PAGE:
Mérida, March 23rd 2009 (Venezuelanalysis.com)-- On Sunday, Venezuelan President Hugo Chávez said that U.S. President Barack Obama should lift its economic embargo against Cuba and allow Cuba to attend the upcoming Summit of the Americas. Chávez also said that President Obama’s negative remarks about Venezuela reflect ignorance about Latin America.
“If Obama wants to achieve better relations with the [Latin American] region, he should respect everyone equally, starting with Cuba,” said Chávez during his weekly presidential talk show Aló Presidente. “He has the moral obligation to suspend the criminal embargo [against Cuba] and comply with the resolutions of the United Nations.”
President Chávez strongly advocated that Cuba be included in the Summit of the Americas in Trinidad and Tobago, which is scheduled for April 17th. “Why does Cuba continue to be left out of the Summit of the Americas, if Cuba is a friend of Latin American and Caribbean countries? […] We cannot continue to accept the impositions of the [United States] empire,” said the president.
Chávez said he had prepared to renew diplomatic relations with the United States and chosen a new ambassador when Obama was elected to the presidency, but he put these plans “back in the drawer” in January when Obama said Chávez has “impeded progress in the region” and supported “terrorists,” alluding to accusations made by the Colombian government last year that Venezuela has financed Colombian guerrilla troops.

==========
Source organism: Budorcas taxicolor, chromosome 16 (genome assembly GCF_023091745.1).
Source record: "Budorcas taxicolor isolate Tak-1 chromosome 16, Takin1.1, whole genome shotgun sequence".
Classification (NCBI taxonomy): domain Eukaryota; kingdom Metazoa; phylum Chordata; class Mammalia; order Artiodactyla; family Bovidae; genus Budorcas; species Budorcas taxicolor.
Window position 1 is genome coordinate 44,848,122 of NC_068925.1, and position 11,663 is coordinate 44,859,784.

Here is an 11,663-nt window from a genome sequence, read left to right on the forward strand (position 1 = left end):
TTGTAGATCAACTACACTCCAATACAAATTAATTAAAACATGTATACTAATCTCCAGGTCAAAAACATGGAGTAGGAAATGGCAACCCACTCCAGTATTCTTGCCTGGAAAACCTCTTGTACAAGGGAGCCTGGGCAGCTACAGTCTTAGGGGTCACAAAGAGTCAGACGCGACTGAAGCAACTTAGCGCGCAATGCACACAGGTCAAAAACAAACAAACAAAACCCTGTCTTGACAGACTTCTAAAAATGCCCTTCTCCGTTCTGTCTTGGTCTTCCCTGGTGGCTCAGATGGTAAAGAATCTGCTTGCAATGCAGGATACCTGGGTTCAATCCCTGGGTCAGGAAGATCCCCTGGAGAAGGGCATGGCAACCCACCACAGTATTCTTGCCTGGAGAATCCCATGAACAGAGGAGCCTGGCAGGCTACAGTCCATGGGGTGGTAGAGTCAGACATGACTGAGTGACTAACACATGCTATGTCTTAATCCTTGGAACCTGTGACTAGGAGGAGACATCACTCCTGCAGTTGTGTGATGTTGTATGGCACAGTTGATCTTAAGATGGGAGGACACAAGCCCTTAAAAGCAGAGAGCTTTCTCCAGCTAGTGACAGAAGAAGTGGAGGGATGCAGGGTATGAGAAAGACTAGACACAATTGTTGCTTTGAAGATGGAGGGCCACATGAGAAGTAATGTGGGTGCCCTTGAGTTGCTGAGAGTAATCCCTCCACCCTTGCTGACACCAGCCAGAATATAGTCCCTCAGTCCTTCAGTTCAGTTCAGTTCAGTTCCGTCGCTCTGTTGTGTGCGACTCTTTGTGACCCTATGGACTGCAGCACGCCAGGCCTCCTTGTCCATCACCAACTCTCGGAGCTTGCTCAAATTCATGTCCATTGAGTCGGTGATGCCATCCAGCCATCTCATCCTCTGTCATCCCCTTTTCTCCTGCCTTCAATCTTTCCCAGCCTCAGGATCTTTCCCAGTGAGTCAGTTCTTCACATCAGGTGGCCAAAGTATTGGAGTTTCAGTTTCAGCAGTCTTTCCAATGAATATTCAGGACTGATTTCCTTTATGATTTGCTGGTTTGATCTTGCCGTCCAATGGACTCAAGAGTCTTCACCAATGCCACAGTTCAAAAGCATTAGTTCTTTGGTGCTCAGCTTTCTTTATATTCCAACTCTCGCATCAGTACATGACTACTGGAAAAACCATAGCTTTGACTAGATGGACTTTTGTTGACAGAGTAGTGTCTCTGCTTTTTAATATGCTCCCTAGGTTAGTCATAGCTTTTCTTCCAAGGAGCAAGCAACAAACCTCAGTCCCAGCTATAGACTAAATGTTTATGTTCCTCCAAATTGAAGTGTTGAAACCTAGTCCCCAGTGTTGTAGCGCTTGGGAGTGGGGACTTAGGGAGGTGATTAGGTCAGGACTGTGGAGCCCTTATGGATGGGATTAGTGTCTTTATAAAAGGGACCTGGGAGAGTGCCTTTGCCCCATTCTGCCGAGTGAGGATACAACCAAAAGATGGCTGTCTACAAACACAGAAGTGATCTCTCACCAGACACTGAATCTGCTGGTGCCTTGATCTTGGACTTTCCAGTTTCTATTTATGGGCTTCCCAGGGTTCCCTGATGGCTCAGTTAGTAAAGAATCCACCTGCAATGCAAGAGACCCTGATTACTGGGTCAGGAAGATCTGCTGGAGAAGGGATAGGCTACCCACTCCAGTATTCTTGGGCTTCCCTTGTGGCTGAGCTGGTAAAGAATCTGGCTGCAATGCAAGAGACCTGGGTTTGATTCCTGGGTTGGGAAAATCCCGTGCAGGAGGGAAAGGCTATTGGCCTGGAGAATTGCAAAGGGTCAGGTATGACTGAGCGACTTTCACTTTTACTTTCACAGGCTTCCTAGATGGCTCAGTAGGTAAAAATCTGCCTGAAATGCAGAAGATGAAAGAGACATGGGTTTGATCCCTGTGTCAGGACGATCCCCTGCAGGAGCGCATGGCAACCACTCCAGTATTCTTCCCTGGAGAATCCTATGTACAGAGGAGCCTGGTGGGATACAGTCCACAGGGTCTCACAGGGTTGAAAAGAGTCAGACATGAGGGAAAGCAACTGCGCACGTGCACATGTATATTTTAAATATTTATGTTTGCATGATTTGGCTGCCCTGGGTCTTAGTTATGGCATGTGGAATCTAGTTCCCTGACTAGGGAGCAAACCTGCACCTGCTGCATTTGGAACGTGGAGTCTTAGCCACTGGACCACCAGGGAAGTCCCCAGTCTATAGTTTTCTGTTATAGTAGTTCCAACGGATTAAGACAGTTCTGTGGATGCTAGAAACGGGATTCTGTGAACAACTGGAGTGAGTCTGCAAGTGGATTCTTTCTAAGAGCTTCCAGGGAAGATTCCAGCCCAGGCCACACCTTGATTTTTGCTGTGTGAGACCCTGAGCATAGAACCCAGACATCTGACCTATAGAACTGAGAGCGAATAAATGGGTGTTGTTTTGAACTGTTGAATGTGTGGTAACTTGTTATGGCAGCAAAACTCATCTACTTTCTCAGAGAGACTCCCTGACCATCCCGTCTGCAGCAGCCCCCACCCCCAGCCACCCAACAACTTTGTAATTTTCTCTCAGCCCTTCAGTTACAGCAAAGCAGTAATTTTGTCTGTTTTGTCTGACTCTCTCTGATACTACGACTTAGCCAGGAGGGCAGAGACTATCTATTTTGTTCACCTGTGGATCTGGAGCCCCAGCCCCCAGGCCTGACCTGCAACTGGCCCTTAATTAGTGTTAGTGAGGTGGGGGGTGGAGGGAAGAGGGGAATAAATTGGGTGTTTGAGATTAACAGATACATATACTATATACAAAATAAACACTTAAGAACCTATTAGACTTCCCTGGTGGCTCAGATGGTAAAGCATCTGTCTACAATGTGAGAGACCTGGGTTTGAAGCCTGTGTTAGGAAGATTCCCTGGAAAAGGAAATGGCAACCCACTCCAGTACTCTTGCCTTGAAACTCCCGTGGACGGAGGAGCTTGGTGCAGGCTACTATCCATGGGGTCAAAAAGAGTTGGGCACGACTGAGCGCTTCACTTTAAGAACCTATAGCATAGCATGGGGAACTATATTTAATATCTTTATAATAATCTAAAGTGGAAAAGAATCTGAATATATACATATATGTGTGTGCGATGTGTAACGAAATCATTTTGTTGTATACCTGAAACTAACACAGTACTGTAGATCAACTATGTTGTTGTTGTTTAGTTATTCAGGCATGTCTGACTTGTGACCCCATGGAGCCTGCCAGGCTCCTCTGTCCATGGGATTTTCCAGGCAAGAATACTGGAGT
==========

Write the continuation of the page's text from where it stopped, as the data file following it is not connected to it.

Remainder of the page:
“The true obstacle is the empire over which you [Obama] now preside,” Chávez stated Sunday. “It has dropped atomic bombs on innocent cities, it has bombarded, invaded, and killed whomever it pleases, and now you are going to accuse me of exporting terrorism? […] You poor ignorant person, you should study so that you learn the reality of Latin America and the world!” said Chávez.
Chávez and his ally Bolivian President Evo Morales expelled their respective U.S. ambassadors last September, accusing them of conspiring with secessionist provincial leaders to destabilize the democratically elected governments of Chávez and Morales.
On Sunday, Chávez reiterated his willingness to renew diplomatic relations with the United States, as long as the Obama administration shows respect for Latin America. “We continue hoping, but we are not desperate,” said Chávez.
President Obama’s willingness to dialogue with Venezuela and Cuba and his pledge “to find cooperation and mutual interest” mark a departure from the harsh cold war rhetoric of the administration of former U.S. President George W. Bush.
However, the Venezuelan government views Obama’s scolding of Venezuela for lacking “good international behavior,” his refusal so far to end the embargo against Cuba, and the U.S. State Department’s recent report critiquing human rights worldwide as obstacles to improving U.S.-Latin American relations.